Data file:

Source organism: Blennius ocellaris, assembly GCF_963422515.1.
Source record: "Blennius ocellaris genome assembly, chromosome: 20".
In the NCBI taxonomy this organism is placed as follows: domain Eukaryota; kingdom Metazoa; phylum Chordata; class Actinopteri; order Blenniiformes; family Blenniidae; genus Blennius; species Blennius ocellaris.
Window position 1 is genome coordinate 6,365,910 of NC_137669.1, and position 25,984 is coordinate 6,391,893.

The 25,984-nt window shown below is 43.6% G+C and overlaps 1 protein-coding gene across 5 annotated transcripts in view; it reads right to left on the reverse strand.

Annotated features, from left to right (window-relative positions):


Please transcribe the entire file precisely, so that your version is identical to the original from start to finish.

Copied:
Source organism: Blennius ocellaris, assembly GCF_963422515.1.
Source record: "Blennius ocellaris genome assembly, chromosome: 20".
In the NCBI taxonomy this organism is placed as follows: domain Eukaryota; kingdom Metazoa; phylum Chordata; class Actinopteri; order Blenniiformes; family Blenniidae; genus Blennius; species Blennius ocellaris.
Window position 1 is genome coordinate 6,365,910 of NC_137669.1, and position 25,984 is coordinate 6,391,893.

The 25,984-nt window shown below is 43.6% G+C and overlaps 1 protein-coding gene across 5 annotated transcripts in view; it reads right to left on the reverse strand.

Annotated features, from left to right (window-relative positions):